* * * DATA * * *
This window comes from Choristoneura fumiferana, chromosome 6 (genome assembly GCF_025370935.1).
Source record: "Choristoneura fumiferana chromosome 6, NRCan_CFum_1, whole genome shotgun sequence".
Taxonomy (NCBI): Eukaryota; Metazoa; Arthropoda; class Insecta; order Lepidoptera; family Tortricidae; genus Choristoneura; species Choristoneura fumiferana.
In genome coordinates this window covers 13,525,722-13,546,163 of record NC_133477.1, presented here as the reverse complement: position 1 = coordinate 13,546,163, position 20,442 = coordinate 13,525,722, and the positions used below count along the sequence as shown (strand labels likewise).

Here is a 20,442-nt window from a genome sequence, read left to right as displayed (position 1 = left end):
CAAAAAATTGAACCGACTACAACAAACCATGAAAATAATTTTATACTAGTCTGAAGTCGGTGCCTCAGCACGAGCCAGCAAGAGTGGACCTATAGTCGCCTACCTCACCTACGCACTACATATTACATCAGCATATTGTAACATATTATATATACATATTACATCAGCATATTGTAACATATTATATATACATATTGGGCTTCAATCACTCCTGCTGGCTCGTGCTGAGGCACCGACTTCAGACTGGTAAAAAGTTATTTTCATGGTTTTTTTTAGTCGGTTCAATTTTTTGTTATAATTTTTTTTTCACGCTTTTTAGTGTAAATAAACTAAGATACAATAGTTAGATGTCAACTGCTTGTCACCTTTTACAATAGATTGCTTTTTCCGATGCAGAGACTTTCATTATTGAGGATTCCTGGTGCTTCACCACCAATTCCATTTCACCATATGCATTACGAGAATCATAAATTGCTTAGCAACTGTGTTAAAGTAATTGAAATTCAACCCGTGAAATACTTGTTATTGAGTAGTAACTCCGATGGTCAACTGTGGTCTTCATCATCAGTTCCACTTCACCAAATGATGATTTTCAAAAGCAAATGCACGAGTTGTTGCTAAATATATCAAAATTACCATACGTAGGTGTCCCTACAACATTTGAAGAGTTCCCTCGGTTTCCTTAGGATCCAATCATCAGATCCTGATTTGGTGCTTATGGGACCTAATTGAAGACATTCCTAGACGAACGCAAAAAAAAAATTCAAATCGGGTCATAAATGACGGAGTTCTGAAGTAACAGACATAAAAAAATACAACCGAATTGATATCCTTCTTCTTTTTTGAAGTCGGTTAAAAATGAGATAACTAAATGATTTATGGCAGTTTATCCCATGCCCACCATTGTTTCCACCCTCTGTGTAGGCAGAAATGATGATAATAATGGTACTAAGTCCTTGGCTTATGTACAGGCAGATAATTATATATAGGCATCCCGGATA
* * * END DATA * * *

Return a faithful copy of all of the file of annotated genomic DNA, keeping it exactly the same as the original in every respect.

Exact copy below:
This window comes from Choristoneura fumiferana, chromosome 6 (genome assembly GCF_025370935.1).
Source record: "Choristoneura fumiferana chromosome 6, NRCan_CFum_1, whole genome shotgun sequence".
Taxonomy (NCBI): Eukaryota; Metazoa; Arthropoda; class Insecta; order Lepidoptera; family Tortricidae; genus Choristoneura; species Choristoneura fumiferana.
In genome coordinates this window covers 13,525,722-13,546,163 of record NC_133477.1, presented here as the reverse complement: position 1 = coordinate 13,546,163, position 20,442 = coordinate 13,525,722, and the positions used below count along the sequence as shown (strand labels likewise).

Here is a 20,442-nt window from a genome sequence, read left to right as displayed (position 1 = left end):
CAAAAAATTGAACCGACTACAACAAACCATGAAAATAATTTTATACTAGTCTGAAGTCGGTGCCTCAGCACGAGCCAGCAAGAGTGGACCTATAGTCGCCTACCTCACCTACGCACTACATATTACATCAGCATATTGTAACATATTATATATACATATTACATCAGCATATTGTAACATATTATATATACATATTGGGCTTCAATCACTCCTGCTGGCTCGTGCTGAGGCACCGACTTCAGACTGGTAAAAAGTTATTTTCATGGTTTTTTTTAGTCGGTTCAATTTTTTGTTATAATTTTTTTTTCACGCTTTTTAGTGTAAATAAACTAAGATACAATAGTTAGATGTCAACTGCTTGTCACCTTTTACAATAGATTGCTTTTTCCGATGCAGAGACTTTCATTATTGAGGATTCCTGGTGCTTCACCACCAATTCCATTTCACCATATGCATTACGAGAATCATAAATTGCTTAGCAACTGTGTTAAAGTAATTGAAATTCAACCCGTGAAATACTTGTTATTGAGTAGTAACTCCGATGGTCAACTGTGGTCTTCATCATCAGTTCCACTTCACCAAATGATGATTTTCAAAAGCAAATGCACGAGTTGTTGCTAAATATATCAAAATTACCATACGTAGGTGTCCCTACAACATTTGAAGAGTTCCCTCGGTTTCCTTAGGATCCAATCATCAGATCCTGATTTGGTGCTTATGGGACCTAATTGAAGACATTCCTAGACGAACGCAAAAAAAAAATTCAAATCGGGTCATAAATGACGGAGTTCTGAAGTAACAGACATAAAAAAATACAACCGAATTGATATCCTTCTTCTTTTTTGAAGTCGGTTAAAAATGAGATAACTAAATGATTTATGGCAGTTTATCCCATGCCCACCATTGTTTCCACCCTCTGTGTAGGCAGAAATGATGATAATAATGGTACTAAGTCCTTGGCTTATGTACAGGCAGATAATTATATATAGGCATCCCGGATA